After my recent series, Is Demand Studios Worth It, How Demand Studios Works, and finally, Make Money Writing Online for Demand Studios, a reader emailed me and asked, “Why do you still write for them then?”
Demand Studios Is Good for Freelancers
Nothing kicks a writing pro in the teeth like writing something which does not communicate what you indented. In the case of misinterpretation or misunderstanding there isn’t always a lot you can do or could have done in the first place. In this case, I got too involved in the details to express my point of view.
After reading the email, I re-read all three articles. The truth is that all three are solid, well (enough) written, and accurate. What is wrong is the tone. That tone, however, was aimed at writers who spend their time foolishly and then complain about low pay, not at Demand Studios itself. Mea culpa.
Time is money may be a bumper sticker for most people, but for freelancers it is an undeniable truism. Every minute I spend writing this blog is an unpaid minute. That is fine, because I like doing it, and it seems like I am even helping some people, which is a triple bonus. Add in the fact that the blog seems to draw traffic, and thus attention to ArcticLlama, LLC and you have a winning proposition.
Still, when I write for the blog, I write fast and furious. I do my best to re-read my work once, correct any grammatical or spelling errors and I post. Quick, quick, quick. The reason is simple, I have a thriving business and a family I love and adore. Add in a little time for myself and you have a total number of hours rapidly approaching the maximum amount of time a human being can stay awake each week. In other words, my free time is a precious commodity.
If I insisted on the same level of quality for this blog as I do for my professional (paid) writing, the posts might be better written, the language would be tighter, and the overall quality would be higher, but at the expense of less frequent posting.
I feel that my head is bursting with ideas for this site and others and I would rather get them out there, even if it means they aren’t absolutely perfect. Don’t get me wrong, I want this to be a quality site, and I want what I write to be well crafted, but the time table is compressed.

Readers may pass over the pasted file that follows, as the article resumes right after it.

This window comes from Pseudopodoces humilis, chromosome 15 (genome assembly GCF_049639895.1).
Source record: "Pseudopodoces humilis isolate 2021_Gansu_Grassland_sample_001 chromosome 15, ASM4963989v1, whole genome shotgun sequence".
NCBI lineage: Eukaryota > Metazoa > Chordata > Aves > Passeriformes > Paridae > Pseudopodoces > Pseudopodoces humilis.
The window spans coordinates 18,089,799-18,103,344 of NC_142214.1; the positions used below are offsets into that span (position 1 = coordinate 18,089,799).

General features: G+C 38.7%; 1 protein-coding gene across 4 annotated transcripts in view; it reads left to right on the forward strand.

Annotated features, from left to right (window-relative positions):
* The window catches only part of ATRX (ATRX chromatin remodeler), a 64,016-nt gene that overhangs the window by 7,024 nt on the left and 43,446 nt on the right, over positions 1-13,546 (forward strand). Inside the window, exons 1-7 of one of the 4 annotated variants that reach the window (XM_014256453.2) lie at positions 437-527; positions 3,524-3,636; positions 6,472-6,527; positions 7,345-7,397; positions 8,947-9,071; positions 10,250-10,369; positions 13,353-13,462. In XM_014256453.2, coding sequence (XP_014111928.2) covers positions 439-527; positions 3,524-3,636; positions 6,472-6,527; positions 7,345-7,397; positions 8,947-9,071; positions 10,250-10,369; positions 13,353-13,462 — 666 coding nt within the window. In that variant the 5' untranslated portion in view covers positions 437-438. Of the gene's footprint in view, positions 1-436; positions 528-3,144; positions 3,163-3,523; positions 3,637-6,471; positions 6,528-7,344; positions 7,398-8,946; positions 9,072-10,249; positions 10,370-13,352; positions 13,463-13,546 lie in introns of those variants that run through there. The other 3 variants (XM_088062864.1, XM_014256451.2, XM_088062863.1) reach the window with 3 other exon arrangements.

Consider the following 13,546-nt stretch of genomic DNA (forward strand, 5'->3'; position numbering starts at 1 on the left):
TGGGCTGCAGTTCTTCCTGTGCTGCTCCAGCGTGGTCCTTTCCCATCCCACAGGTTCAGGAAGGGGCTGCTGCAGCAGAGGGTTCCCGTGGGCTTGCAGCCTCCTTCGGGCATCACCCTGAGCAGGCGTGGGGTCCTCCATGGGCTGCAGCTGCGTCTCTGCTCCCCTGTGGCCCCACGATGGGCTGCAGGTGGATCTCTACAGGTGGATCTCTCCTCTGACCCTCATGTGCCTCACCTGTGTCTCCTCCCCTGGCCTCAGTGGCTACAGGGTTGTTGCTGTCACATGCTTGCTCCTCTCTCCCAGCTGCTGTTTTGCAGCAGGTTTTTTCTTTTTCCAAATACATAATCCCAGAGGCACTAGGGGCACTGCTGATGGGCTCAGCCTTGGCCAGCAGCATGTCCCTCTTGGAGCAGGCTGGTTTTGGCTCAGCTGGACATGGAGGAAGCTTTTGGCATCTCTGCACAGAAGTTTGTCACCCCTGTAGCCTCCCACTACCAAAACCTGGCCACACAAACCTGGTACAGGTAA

Which incidentally, is where Demand Studios comes in. As a professional freelance writer, my work time is spent either writing or finding new writing business. Like all businesses, some things are long-term investments (like this blog), and others pay off more quickly. The difficult part is that, as is always the case, not all investments are winners.
If I spend two months trying to land a huge project that would represent half of my annual revenue and it doesn’t come through, that is still a good investment, but it does leave a whole. That two months could have been spent finding and writing 10 small projects instead.
Demand Studios helps smooth out the small business rollercoaster.
The life of a freelance writer comes with significant freedom, but with rare exceptions, there are still many requirements for success. Some jobs require some time on-site, others require periodic conference calls, still others take lots of research or emails back and forth, and almost every gig comes with a deadline.
What Demand Studios does for the professional freelance writer is provide no-strings attached, no on-site time, no conference calls, no emails, no deadlines writing projects. As an added bonus, the projects are very small which means that you can wedge them into those narrow blocks of time that add up to big chunks of time, but are hard to fill with productive efforts.
When I have a conference call scheduled at 2:00 PM and I finish another project at 1:40 PM there aren’t many useful tasks for that 20 minute block. Only the simplest of research or writing could be completed in that amount of time, and you certainly wouldn’t want to start anything that you need to get into the flow of because once you go there, it would be time for the call.
Cue Demand Studios. I can log in, bang out two assignments, make $30 and be on my conference call by 2:00 PM. Do that every weekday and your income goes up by $10,000 a year. Even more importantly, when a client suddenly decides to pull the plug on a project you anticipated going for another 6 months, you can hit Demand Studios hard while you find your next gig and keep from having to eat into your savings. No, it doesn’t pay as well as other writing gigs, but no other writing gig allows you to ignore it, and then come back and ask for a full plate.
Besides, I can’t think of a better (or easier) way to increase my income by ten grand without too much effort. Can you?